Third, traditional Medicaid populations continue to face neglect. Because Obamacare provided states with a higher match rate to cover able-bodied adults than to cover Medicaid’s traditional populations—the aged, blind, and individuals with disabilities—many states have focused on funding expansion rather than serving the most vulnerable populations for which Medicaid was originally designed.
While Medicaid programs must cover nursing home care as a mandatory benefit, the optional nature of home-based care means that many states can—and do—impose waiting lists for home and community-based services (HCBS). As of 2021, over 655,000 individuals with disabilities sit on waiting lists for home-based care, a number that has grown in recent years.6 During the first four years of Obamacare’s Medicaid expansion, more than 21,000 individuals with disabilities and living in expansion states died while on waiting lists to receive HCBS—an illustration of these states’ perverse priorities that placed able-bodied adults over helping the most vulnerable.7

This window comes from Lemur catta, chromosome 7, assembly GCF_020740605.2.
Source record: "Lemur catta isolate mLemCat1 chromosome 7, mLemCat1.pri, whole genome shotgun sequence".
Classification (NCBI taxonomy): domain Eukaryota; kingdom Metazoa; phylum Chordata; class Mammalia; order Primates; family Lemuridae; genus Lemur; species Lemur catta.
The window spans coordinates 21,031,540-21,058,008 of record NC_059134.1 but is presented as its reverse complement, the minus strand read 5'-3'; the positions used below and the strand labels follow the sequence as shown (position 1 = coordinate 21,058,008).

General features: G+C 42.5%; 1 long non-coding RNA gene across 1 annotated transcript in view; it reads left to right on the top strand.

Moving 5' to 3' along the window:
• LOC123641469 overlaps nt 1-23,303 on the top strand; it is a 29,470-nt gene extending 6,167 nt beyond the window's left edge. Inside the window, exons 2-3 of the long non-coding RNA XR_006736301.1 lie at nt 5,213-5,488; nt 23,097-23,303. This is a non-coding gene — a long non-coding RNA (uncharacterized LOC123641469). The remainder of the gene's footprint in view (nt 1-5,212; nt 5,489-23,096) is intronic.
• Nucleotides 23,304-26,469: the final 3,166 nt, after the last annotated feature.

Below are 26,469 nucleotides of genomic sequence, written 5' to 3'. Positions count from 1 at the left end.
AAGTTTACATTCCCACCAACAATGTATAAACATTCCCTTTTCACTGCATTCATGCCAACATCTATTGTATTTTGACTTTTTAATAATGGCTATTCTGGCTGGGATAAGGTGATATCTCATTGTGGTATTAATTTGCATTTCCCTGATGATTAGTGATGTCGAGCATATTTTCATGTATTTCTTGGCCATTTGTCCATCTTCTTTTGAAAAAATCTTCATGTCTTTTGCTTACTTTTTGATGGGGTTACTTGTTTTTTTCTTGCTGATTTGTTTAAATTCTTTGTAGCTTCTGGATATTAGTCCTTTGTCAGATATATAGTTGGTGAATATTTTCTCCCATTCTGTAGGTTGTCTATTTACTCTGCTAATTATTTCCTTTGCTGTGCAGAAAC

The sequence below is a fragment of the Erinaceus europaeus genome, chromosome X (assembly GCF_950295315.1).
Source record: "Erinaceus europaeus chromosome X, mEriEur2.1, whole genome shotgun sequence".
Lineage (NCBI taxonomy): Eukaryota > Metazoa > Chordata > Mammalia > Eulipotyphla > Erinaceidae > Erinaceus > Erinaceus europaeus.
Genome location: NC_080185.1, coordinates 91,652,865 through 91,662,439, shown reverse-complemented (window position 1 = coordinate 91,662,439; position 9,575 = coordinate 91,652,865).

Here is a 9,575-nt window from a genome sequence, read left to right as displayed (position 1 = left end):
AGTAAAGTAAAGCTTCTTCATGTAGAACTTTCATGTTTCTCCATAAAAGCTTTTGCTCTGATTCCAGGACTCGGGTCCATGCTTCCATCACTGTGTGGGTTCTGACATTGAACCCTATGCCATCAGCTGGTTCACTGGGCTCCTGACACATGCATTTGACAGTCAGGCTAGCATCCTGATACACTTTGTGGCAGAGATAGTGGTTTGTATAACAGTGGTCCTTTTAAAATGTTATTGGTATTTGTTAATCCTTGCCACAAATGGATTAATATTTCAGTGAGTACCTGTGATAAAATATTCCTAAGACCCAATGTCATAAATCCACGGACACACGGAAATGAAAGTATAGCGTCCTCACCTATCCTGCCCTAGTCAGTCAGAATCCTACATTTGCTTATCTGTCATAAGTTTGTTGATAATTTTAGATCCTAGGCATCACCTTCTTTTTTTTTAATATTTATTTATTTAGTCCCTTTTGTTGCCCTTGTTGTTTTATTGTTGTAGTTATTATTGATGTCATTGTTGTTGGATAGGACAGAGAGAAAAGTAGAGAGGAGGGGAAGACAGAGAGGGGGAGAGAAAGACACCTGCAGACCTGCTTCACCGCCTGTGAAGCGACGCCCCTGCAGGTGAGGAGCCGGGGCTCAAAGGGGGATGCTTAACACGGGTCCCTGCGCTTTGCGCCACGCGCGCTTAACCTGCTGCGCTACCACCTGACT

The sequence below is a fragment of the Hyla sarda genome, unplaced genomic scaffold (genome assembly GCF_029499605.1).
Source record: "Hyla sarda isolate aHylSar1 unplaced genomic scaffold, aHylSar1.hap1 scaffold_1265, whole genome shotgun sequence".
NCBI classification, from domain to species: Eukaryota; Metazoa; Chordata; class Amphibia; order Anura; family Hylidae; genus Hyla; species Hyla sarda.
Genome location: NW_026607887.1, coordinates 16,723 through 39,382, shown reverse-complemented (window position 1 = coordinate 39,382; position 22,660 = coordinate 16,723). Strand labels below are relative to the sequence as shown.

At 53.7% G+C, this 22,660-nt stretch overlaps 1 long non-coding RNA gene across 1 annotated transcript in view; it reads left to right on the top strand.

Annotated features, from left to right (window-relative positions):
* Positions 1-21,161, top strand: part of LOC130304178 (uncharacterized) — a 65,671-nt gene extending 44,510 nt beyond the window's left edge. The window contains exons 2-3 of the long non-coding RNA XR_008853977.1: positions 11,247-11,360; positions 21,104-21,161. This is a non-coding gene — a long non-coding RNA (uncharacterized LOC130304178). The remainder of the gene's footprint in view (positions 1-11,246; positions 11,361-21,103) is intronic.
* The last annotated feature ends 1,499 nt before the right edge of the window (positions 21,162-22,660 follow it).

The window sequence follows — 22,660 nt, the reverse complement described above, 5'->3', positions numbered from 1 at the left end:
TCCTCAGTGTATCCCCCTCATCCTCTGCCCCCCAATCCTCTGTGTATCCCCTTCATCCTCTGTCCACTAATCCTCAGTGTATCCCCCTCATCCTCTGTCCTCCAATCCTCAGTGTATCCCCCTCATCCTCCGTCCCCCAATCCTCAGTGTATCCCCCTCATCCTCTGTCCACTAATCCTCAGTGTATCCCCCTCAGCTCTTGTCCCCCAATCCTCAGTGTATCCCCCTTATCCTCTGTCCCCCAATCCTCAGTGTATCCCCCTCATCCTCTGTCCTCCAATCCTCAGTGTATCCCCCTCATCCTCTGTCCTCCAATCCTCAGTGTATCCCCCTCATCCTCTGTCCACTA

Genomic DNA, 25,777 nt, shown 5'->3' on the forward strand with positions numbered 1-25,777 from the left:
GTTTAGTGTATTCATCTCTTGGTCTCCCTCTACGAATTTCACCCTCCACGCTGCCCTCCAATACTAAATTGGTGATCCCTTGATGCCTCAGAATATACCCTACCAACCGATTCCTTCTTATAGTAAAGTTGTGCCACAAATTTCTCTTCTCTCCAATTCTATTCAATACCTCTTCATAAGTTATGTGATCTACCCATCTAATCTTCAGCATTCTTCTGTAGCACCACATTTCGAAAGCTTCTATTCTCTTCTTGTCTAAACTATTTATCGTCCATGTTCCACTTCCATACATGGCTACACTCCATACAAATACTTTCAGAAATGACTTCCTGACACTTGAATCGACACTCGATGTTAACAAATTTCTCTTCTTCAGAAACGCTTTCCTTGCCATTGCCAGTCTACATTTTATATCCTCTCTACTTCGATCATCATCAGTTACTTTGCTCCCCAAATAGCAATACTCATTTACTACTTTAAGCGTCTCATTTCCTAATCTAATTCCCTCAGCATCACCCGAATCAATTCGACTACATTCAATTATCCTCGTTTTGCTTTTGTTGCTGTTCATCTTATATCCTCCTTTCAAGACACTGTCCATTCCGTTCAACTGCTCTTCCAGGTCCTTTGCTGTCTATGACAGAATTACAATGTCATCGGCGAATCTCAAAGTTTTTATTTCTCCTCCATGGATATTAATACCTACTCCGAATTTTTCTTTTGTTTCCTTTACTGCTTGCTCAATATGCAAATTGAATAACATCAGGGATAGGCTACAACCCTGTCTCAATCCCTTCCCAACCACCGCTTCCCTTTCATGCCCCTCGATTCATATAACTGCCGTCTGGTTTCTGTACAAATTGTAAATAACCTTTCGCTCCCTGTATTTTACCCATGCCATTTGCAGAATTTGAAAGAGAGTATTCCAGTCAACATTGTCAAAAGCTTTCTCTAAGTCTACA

Many beneficiaries take a dim view of their Medicaid coverage, largely because they often cannot access care. A 2015 research paper using data from a natural experiment in Oregon found that beneficiaries valued their coverage at between 20 and 40 cents on the dollar.8 One beneficiary went so far as to contrast being on Medicaid with having “real insurance”—that is, coverage they could actually use.9
Beneficiaries reach these conclusions because one former program director called a Medicaid card a “hunting license”—a government-granted permission slip allowing beneficiaries to try to find a physician who will treat them.10 Perhaps due to poor access to care, a 2013 study found no material improvement in physical health outcomes when comparing individuals newly insured in Medicaid with the uninsured.11
Repealing Obamacare’s Medicaid expansion would remove the incentives that encourage individuals with an offer of employer coverage to go on to the government rolls instead. It would also reorient Medicaid’s focus to prioritize those individuals for whom the program was originally designed, placing the most vulnerable ahead of able-bodied adults.